The Maiden Voyage of Serenity

Out My Window

Out My Window

ST SIMONS ISLAND, GA—It seems kind of hokey, but I’ve decided to name the van Serenity. The name fits with the lifestyle I seek—the message I’m trying to share.

I crossed into Georgia a little before noon and with that crossing, I relaxed the Wayne-of-the-Dutiful-Son shell and made a conscious effort not to take on any new personas for awhile—to just open and allow and relax into Her.

I headed toward Jekyll Island, but was dissuaded when I saw the entire town had a six dollar daily entrance fee, what they call a “parking fee.” I turned around and followed US 17 north and soon found myself in Brunswick, GA.

Having had enough of urban environments over the last few months, I sought quieter refuge. As I write this, I am parked next to an old oak tree on Manhead Sound in a tiny county park on St. Simons Island. The spanish moss is draped and swaying from the branches and there is a soothing clanging as a line gently strikes the mast of a sailboat anchored just offshore.

Though the island is quite upscale and touristy, there are some parts like this that are both secluded and serene.

I don’t know where I’ll sleep tonight, I’ve seen a couple possible locations (a marina, a medical center) and a few noisier, yet more certain locations (Walmart, Lowes, Home Depot, …), but I’ve yet to decide.

Nissan NV Stealth Camper: Countdown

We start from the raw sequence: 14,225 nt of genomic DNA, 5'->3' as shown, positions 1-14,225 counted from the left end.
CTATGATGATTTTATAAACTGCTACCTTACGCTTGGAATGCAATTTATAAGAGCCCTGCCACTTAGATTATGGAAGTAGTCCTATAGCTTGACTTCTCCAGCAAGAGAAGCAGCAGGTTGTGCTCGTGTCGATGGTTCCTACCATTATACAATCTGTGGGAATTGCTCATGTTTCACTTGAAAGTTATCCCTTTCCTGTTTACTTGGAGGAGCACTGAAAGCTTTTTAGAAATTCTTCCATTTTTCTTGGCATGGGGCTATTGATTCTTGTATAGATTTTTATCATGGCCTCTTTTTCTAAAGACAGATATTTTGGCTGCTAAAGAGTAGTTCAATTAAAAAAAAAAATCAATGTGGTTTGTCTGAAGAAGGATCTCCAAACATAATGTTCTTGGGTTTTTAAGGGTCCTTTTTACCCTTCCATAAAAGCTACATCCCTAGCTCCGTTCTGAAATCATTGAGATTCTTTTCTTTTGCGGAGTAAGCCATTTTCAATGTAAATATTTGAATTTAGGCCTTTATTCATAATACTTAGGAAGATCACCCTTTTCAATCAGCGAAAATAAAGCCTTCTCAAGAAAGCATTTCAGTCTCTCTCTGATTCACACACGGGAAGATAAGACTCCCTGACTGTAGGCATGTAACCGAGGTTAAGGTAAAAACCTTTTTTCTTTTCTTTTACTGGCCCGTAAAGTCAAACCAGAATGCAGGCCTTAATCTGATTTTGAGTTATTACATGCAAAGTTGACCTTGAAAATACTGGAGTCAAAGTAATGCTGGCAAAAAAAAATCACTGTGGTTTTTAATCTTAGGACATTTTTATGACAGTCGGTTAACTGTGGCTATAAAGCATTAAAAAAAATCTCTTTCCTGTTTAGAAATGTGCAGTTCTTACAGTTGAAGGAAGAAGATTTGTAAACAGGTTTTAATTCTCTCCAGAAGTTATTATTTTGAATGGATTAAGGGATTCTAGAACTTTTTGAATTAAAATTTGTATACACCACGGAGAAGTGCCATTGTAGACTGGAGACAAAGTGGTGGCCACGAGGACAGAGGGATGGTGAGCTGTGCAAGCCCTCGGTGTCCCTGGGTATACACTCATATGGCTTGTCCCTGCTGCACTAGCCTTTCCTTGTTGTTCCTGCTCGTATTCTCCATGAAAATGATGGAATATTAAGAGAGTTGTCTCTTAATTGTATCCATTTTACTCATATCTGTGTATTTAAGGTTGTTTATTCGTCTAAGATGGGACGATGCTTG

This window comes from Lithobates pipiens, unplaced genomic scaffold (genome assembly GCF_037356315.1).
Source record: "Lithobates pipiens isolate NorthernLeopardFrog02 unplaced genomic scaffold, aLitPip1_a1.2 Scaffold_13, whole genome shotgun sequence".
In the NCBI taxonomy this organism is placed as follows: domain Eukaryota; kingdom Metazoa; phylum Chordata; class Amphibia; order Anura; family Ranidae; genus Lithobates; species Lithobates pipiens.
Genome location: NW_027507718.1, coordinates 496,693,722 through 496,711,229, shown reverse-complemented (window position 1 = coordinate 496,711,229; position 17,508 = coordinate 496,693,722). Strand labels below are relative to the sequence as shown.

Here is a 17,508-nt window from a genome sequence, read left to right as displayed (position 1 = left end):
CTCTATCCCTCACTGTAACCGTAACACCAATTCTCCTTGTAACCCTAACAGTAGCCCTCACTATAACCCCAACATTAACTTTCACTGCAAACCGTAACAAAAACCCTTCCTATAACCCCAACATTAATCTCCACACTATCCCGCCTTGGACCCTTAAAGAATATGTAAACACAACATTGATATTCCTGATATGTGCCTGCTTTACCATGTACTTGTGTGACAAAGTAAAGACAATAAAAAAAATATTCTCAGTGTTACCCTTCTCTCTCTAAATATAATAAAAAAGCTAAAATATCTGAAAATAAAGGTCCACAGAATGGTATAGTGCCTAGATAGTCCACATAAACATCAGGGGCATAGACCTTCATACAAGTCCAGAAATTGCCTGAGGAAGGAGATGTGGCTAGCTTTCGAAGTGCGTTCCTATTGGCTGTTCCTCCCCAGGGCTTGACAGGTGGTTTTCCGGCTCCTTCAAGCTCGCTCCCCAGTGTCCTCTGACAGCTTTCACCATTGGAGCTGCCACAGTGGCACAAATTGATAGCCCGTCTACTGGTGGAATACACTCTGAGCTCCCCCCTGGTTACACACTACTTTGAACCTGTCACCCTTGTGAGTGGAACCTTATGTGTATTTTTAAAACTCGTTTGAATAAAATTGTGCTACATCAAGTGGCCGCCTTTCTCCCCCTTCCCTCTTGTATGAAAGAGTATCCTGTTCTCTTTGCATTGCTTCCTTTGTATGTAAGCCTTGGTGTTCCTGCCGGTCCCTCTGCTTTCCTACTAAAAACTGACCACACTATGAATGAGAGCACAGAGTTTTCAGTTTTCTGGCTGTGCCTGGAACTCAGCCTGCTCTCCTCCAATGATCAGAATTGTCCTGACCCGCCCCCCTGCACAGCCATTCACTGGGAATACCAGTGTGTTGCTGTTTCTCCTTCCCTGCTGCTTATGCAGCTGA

Diligent Testing

Diligent Testing

WICKHAM CP, FL—Though the new (third) Whynter refrigerator arrived with a serious dent it in (as had, to a lesser degree, the other two), this one at least is functioning properly.

The van is packed and stocked and ready to roll. Tomorrow (Monday), I plan on putting the travel trailer in storage, spending the night in my parents’ old condo, and hitting the road early Tuesday morning.

I’ve been back in Florida for over four months, seen my sister pass away, packed up two condos, helped my parents move, and bought and outfitted a van for nomadic living. These last few months have been frantic, painful, tiring, and filled with obligations.

But, as with all aspects of Life, it was just a temporary phase and this chapter has now come to a close.

Nothing is permanent. Nothing need be held nor clung to. Every day starts anew.

The Road beckons. Let the next phase begin.

Nissan NV Stealth Camper: Refrigerator Woes and Blackout Conditions

Pouch Magnet

Pouch Magnet

WICKHAM CP, FL—I’ve been talking to a few fellow nomads about my Whynter refrigerator problems, and the consensus is there is definitely something wrong with mine. A few brief emails to Whynter support haven’t fixed the problem, but I will call them when they open in a few hours to see if we can find a solution.

The blackout curtains are up. These are mainly used in urban areas and are designed to keep the light in while leaving the appearance of a darkened, empty vehicle. This helps with both privacy and the law (even though I only plan to sleep in places that do not have “No Overnight Parking” signs, sleeping in a vehicle is generally frowned upon).